This new direction has been led by one of the chief normalizers with the enemy, Secretary of the Executive Committee of the PLO Yasser Abed Rabbo, who has appeared on Palestine TV multiple times with a discourse that is conciliatory toward the aspirations and objectives of the Resistance. On Monday, Abed Rabbo said, “Gaza does not sponsor terrorism. It is an enduring shield against Israeli occupation…woe to us Palestinians if Gaza is defeated.”
He continued, “Gaza’s demands to lift the siege is the demand of the entire Palestinian people, and not just one particular faction,” stressing that neither Hamas nor its weapons should be blamed for what is happening, but that “criminal Israel” must be blamed instead.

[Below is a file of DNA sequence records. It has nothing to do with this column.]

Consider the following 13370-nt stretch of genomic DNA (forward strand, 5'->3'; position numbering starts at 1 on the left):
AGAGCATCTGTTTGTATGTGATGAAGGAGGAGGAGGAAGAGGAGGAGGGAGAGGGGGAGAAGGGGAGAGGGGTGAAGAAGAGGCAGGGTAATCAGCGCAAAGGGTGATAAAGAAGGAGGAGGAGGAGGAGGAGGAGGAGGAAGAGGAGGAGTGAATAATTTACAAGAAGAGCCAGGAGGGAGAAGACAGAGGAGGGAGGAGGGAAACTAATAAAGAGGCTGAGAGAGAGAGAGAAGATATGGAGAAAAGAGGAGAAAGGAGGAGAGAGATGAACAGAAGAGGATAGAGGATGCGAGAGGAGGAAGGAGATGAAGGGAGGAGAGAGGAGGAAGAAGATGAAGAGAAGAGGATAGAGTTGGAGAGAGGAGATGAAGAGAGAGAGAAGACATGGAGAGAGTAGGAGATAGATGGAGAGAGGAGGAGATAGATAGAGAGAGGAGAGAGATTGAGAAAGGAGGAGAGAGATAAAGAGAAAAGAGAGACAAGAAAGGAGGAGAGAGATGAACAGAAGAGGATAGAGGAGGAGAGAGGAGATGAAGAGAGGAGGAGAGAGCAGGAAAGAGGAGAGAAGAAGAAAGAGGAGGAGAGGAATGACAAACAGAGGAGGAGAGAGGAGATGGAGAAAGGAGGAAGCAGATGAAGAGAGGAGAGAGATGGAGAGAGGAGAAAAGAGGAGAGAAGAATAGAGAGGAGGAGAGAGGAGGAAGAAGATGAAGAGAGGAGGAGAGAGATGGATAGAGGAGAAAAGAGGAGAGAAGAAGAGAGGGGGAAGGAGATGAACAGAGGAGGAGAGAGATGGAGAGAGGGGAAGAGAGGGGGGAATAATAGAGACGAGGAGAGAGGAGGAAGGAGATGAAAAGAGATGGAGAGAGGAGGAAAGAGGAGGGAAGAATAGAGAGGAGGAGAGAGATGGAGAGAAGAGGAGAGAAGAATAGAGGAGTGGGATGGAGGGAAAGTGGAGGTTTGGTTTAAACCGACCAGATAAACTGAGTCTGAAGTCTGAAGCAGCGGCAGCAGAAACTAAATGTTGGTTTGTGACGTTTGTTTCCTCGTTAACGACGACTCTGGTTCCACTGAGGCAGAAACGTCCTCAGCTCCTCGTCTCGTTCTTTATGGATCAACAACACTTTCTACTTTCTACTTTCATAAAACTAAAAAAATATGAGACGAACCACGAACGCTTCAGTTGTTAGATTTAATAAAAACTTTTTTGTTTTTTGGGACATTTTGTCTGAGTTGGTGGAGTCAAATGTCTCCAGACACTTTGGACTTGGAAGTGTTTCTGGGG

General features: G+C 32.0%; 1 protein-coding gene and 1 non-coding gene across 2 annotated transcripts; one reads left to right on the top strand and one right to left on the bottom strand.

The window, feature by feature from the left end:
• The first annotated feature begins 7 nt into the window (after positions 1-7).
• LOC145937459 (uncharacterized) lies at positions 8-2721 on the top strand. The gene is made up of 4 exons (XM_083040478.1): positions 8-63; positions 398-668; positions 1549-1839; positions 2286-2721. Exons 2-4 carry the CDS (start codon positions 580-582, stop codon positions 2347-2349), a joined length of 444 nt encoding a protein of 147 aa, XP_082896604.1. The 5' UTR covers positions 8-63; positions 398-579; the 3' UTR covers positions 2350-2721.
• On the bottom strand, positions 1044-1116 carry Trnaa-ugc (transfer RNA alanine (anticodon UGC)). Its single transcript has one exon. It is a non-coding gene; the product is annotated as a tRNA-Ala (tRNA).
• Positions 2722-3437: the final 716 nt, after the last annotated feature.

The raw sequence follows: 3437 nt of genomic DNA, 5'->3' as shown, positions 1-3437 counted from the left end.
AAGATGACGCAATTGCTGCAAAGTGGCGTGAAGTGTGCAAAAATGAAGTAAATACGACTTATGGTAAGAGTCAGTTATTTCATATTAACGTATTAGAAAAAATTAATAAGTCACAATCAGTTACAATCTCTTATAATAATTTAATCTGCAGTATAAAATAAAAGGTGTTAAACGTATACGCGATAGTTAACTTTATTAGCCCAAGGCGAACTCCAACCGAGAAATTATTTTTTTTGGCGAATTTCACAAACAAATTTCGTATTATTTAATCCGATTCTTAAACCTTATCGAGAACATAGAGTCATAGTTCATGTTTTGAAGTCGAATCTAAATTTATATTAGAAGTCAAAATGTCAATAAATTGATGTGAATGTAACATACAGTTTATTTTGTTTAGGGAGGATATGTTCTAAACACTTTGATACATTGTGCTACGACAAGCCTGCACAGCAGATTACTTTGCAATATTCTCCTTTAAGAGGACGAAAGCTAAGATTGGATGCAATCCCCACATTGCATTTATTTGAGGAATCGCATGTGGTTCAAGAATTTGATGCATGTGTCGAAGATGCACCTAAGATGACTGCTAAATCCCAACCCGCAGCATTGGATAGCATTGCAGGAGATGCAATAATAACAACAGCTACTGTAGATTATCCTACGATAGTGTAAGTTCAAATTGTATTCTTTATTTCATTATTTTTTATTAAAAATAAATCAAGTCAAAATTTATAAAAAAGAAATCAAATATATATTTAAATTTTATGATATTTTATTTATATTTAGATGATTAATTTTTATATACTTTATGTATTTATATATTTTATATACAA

Even the president’s adviser for religious affairs Mahmoud Habash, who had consistently poured scorn on Hamas and accused it of being subservient to the Muslim Brotherhood’s agenda, got on the pro-Resistance bandwagon, proclaiming, “All the Resistance’s demands are legitimate.” He also said, “The rockets have now reached Tel Aviv, and Israel should expect more.”
However, one cannot ignore in this context the fact that the Palestinian Authority has not called for an intifada in the West Bank, and instead continues its security coordination with Israel and prevents demonstrators from reaching the settlements. Political analyst Adel Samara explained this by saying that the change in the discourse led by Abed Rabbo “is only an attempt to take advantage of the situation and lead the confrontation, though the Palestinian Authority is not a party to it.”
What about the ambition of these leaderships who want to become major players in any truce agreements? Samara said, “The Palestinian Authority wants a stake in a new agreement without any real effort or role, but this is political opportunism that we have become accustomed to; so much so that it has become a school with its own roots and rules in Palestine.”
By: Orouba Othman